If I hear where the speakers are, then I don't really hear where the sound is supposed to come from.

The best surround techniques keep your ears from finding the speakers.

That's what is so good about playing QS through DS or PL-II. If the sound in QS is panned to left center, it comes from left center even though there is no speaker there.
 

AYanguas

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Just a note about the positioning of the vocals.

Many of you suggest/like that the vocals be in the Centre. At least, main vocals, because the chorus or other voices are some times better from rear or surrounds as a kind of accompanying instrument, or implementing a 'dialog' from different characters positions.

BUT, sometimes I love that the main singing vocals come from just above, in Atmos, or from a very bubble position around above you.

That's the way some songs from Matt Darey, from his Atmos Album 'Wolf', are mixed. They offer a 'different perspective' of the traditional vocals in front, that makes you really 'be surrounded' by the sound.
 

wrat

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crazy mix, I see no point in just ambience to the rears especially with studio produced music ( most rock)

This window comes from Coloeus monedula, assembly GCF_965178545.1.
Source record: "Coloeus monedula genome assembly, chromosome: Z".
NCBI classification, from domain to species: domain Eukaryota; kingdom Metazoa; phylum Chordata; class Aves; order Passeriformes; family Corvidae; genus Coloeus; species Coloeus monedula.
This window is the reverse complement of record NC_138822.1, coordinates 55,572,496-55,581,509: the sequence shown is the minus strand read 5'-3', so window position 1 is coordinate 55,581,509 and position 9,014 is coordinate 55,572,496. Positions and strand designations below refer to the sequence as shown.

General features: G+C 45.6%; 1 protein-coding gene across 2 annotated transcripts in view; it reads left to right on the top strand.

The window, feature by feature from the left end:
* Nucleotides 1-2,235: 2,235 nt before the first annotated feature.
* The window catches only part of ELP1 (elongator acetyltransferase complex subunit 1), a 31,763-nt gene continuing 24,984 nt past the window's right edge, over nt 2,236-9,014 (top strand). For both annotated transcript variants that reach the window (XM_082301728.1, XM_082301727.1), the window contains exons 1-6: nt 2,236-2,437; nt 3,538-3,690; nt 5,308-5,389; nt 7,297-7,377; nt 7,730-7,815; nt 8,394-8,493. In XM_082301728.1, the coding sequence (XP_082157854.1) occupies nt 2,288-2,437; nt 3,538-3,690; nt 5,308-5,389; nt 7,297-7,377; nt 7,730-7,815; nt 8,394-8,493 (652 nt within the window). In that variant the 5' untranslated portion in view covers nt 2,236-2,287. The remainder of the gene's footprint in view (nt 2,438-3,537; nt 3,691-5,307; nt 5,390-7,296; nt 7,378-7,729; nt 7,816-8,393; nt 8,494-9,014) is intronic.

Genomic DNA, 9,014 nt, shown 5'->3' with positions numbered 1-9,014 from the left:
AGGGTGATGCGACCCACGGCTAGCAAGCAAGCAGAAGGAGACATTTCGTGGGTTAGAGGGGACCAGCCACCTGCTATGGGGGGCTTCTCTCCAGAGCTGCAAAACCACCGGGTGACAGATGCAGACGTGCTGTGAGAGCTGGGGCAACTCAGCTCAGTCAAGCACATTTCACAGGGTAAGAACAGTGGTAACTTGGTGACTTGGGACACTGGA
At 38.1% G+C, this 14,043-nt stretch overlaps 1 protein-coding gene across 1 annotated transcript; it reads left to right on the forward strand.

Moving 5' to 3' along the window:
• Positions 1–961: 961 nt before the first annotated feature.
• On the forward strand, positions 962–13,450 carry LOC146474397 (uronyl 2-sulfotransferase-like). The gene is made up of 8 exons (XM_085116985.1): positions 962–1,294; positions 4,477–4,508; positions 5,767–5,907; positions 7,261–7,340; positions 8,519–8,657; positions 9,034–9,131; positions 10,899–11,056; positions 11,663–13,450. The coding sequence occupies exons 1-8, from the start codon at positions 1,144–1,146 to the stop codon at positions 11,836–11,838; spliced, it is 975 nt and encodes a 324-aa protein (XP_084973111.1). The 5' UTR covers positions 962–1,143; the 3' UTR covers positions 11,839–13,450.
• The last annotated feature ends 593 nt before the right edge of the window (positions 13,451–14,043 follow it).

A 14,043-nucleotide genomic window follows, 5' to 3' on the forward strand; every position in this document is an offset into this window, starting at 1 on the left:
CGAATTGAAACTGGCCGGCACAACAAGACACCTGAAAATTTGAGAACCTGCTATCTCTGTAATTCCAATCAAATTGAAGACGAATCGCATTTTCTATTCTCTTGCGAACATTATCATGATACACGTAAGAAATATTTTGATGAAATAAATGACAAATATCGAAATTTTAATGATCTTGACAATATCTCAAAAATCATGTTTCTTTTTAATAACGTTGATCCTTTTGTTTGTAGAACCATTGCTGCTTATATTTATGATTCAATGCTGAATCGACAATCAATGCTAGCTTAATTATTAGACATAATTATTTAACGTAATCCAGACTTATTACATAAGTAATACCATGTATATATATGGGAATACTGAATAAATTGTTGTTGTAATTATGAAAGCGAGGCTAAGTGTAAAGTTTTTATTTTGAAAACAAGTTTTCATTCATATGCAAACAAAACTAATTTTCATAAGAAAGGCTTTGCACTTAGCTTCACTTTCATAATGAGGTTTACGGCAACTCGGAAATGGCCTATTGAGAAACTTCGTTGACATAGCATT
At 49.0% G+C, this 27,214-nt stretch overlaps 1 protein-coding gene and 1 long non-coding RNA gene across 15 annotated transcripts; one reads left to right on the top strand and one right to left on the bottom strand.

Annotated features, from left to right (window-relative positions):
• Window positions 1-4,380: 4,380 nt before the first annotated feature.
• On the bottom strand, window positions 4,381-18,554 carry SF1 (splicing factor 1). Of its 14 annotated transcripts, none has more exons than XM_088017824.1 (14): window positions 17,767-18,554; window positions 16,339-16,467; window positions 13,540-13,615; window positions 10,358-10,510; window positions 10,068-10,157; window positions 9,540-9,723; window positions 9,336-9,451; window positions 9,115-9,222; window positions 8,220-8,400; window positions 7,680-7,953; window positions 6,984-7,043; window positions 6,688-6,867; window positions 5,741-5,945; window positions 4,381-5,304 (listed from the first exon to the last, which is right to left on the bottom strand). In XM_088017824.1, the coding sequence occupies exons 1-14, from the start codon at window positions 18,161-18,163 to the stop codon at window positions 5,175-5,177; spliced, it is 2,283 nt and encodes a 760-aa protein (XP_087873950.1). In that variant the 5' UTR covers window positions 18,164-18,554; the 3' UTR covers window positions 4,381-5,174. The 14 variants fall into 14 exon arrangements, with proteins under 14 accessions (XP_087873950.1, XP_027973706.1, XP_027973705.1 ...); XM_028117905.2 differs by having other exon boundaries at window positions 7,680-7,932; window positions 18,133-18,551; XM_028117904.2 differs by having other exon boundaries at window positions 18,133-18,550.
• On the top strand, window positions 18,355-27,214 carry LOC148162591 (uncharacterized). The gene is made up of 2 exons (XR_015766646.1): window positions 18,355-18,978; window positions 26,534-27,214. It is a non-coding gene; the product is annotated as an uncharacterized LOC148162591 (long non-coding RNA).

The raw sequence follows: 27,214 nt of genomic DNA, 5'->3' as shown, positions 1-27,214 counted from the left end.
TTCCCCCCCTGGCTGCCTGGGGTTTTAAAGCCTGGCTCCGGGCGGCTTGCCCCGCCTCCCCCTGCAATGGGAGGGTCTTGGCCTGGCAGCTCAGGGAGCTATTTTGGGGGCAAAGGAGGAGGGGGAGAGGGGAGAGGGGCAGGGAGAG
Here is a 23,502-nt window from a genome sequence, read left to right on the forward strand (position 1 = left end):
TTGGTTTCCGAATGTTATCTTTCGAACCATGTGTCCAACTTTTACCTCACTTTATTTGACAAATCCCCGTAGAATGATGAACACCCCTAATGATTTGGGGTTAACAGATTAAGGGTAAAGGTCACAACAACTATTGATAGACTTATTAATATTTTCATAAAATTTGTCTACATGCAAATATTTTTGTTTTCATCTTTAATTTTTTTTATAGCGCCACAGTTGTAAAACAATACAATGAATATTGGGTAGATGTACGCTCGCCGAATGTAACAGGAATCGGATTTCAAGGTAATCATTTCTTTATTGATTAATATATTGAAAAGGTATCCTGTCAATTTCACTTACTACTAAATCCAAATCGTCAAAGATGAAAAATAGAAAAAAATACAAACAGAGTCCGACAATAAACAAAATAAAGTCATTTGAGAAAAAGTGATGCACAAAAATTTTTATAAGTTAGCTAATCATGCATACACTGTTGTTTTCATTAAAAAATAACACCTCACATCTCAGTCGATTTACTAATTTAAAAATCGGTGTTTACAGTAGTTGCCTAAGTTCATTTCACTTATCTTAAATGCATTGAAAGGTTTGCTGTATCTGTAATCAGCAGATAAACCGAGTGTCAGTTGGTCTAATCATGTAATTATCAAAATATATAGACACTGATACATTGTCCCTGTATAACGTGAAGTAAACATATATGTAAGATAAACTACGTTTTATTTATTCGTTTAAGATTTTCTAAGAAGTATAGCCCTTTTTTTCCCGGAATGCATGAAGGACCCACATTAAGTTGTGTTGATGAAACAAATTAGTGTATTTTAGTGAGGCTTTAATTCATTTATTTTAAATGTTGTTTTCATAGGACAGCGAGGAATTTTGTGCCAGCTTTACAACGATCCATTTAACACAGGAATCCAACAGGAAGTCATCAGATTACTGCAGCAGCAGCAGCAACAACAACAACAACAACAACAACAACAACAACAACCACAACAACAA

kfbkfb

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Paraphrasing something I read years ago in one of the monthly Audio mags:

Classical music (trying to accurately capture a live performance [ambience and all]) for replay

Popular music (performance begins when the recording is played back)

Listening recently to a Stereo CD (Tubes - Outside Inside - Theme Park), there was some left/right panning, which, IMHO, added to the song.


Kirk Bayne
 

MidiMagic

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I don't like it when there is too much motion in the music. I have two records from the early 1960s that were recorded in "stereo action" where all of the parts were panned continuously from one side to the other and back. At any one time there were parts on the left, parts on the right, parts in the center moving left, and parts in the center moving right (4 groups of parts 90 degrees a part moving in a circle in front of you). It was a cute gimmick at the beginning, but after several songs, it became annoying.

I do have one song I recorded where a one part slowly circles the audience.

What I want most is the "you are there" feeling.
 

proufo

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What I want most is the "you are there" feeling.
There where?